January 23, 2011

Education: socialization or propaganda?

In “Semantics of Propaganda,” Black specifically referenced two differing views of education in society:
In 1929, Martin had a more optimistic view of education, calling it “independence of judgment” over telling people what to think. Gordon (1971) called education, or at least most books and teachers, “inherently propagandistic” and Ellul (1964/65) defined “sociological propaganda” – the adaptation of society to a certain order of things, or molding individuals to conform to society – much like the term “socialization” in education.
Calling education “propaganda,” if for no other reason than its connotation, is a touchy subject and not one I’d be willing to bring up to the PTA. But its surprising how often the word is thrown around.

One of the biggest debates continuing in education started in 1925 with the Scopes “Monkey” trial over, of course, teaching about evolution in schools. The arguments have waxed and waned in different parts of the country since then, but seems to have become more heated again. At what point does advocating creationism over evolutionism (yes, I’m biased) become more than expressing your point of view? It leaves out information that a decent part of the population that would agree with (for with either opposing viewpoint), and starts to toe the line of mis-information. But if the better part of the population of the community believes one way or another, socialization according to that viewpoint makes sense, right?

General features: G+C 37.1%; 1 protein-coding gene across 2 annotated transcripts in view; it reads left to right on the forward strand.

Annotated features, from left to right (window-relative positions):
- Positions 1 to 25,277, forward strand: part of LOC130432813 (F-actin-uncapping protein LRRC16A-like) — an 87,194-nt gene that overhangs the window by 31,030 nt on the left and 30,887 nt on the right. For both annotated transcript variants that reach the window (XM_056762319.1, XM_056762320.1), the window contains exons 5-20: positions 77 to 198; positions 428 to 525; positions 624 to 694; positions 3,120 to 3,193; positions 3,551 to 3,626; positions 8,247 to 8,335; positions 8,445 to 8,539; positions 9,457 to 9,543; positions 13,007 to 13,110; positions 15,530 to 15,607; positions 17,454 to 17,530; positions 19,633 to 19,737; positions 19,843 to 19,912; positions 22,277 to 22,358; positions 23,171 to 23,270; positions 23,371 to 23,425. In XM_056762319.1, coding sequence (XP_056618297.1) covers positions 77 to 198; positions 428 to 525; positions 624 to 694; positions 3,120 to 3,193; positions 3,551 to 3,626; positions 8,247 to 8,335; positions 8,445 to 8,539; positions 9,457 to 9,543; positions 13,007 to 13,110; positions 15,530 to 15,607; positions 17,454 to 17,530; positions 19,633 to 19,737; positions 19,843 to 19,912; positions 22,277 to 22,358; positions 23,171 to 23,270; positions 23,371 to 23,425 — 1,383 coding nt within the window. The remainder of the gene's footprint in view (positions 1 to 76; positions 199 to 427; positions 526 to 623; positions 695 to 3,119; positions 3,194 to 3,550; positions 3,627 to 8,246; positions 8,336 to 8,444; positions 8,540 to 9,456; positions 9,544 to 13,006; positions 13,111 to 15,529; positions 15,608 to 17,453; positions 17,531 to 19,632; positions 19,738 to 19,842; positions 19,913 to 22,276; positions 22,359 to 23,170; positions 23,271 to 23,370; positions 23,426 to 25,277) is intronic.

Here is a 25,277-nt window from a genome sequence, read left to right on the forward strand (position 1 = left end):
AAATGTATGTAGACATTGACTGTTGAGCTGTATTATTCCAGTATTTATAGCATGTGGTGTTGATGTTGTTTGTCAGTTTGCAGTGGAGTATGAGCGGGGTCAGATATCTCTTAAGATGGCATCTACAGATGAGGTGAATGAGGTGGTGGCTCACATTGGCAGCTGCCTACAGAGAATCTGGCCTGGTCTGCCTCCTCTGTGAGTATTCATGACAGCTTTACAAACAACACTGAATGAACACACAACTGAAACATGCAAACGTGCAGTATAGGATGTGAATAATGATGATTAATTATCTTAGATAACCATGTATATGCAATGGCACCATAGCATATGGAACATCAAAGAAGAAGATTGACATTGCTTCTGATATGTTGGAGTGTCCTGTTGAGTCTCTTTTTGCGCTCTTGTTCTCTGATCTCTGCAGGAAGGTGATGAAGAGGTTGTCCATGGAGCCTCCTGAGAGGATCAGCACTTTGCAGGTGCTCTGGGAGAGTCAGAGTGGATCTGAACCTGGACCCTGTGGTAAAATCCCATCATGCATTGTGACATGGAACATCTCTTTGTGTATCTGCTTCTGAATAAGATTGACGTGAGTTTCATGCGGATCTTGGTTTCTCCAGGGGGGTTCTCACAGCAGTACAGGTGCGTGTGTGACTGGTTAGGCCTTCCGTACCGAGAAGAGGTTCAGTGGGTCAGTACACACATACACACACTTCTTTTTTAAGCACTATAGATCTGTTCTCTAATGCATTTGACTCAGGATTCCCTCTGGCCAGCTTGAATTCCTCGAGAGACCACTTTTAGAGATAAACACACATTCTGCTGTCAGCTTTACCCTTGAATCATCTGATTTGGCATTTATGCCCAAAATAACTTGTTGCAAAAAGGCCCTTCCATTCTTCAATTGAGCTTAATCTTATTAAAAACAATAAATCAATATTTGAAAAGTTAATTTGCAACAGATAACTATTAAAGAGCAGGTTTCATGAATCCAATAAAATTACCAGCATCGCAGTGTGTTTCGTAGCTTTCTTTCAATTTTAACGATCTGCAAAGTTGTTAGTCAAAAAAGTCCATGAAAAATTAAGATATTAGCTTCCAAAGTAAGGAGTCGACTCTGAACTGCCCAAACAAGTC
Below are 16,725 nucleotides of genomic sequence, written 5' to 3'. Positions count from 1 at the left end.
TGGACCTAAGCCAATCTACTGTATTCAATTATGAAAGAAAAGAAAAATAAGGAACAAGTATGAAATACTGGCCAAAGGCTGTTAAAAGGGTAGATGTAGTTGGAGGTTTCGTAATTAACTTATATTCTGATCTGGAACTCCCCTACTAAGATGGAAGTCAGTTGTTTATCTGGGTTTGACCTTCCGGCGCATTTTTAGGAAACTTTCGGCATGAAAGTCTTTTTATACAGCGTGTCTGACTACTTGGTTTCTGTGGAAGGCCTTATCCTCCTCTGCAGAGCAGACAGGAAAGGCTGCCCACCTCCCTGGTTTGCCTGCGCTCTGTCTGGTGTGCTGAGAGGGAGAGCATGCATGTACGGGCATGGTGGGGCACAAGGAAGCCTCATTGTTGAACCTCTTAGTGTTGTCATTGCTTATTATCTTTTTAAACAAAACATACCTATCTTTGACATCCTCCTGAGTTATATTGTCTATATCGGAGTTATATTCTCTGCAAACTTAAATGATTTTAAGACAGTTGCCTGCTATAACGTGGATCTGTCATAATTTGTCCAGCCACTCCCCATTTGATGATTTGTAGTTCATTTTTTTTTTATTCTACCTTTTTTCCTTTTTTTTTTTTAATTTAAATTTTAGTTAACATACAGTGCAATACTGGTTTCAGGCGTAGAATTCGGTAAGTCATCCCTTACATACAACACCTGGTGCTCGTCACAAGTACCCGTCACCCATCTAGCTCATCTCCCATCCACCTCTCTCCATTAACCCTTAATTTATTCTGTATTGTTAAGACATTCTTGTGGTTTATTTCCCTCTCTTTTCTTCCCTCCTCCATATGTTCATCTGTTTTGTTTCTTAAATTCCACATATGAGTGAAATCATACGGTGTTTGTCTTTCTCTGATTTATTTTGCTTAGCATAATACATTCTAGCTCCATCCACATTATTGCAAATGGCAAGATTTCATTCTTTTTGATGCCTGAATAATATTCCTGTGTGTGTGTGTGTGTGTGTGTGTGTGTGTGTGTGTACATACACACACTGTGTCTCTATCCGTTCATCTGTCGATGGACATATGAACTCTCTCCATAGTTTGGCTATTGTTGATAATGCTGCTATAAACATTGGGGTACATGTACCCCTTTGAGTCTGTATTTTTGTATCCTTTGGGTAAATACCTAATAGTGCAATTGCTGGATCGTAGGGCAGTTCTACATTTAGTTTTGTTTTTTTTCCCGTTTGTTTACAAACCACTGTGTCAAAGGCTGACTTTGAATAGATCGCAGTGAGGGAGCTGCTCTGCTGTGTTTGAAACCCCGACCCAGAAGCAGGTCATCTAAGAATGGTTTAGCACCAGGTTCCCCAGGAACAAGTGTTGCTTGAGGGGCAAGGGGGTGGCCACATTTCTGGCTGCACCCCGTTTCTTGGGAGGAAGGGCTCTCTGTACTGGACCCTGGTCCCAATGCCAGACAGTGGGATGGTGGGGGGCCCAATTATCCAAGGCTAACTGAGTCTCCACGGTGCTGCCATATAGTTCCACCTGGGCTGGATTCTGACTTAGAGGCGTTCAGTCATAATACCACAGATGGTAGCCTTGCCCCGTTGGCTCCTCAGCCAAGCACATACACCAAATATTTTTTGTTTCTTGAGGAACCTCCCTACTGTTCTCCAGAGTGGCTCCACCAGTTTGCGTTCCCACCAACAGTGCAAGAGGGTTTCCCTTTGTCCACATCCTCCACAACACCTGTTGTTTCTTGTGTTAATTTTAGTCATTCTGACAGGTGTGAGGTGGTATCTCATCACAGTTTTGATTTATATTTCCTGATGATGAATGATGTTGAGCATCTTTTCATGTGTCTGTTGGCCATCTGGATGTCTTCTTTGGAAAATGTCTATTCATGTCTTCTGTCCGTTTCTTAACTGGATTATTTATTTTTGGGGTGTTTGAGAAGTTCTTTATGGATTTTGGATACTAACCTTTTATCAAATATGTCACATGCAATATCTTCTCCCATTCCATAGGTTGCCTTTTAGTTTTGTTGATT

As for the rampant derogatory use of the term “propaganda” to denote “what the other guy believes”…
I did a quick Google on the terms “evolutionist propaganda,” and I admit I’m a little terrified by the results. I’ll let you replicate this experiment at your own risks. (In the interest of fairness, creationist propaganda yielded a similar result, just a few thousand less results.)

For example, this cute little fella was called propaganda, “swaying” us into thinking that monkeys are what we evolved from (because of the thumbs, I think…).

Its very much a two-sided debate, where each believes they are right and the other wrong. But the issue isn't that simple, and it illustrates the trouble of adding values to the study of propaganda or public diplomacy.

Then again, how often has this plotline been used: kid from semi-conservative, typical middle-class family goes off to college. Comes home a liberal-hippie-socialist, infected by ideas. (Gordon argued, for example, that “one failure of the American educational system is that there is not enough propaganda in the lower grades, and too much in graduate schools.”)

Which is the propaganda – the family and education that made him, or the college professors that changed him?

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Personally, I would put propaganda, socialization, education, public diplomacy, advertising et al on a continuum, or a scale of variables. I don’t think, like Black also discusses, that anything, let alone something as complex as public opinion manipulation, can be defined as right/wrong, true/false, intent/outcome or good/evil. Language simply confines us to our reality.

Big Daddy: http://www.acorscadden.com/creationist-bashing/some-hilarious-creationist-propaganda-big-daddy/
Baby monkey propaganda: http://christwire.org/2009/02/cute-baby-monkey-eating-an-apple-video-is-evolutionist-propaganda/
The Trotsky: http://www.imdb.com/title/tt1295072/
Modern Education: http://www.adambohannon.org/edward-hall-education/

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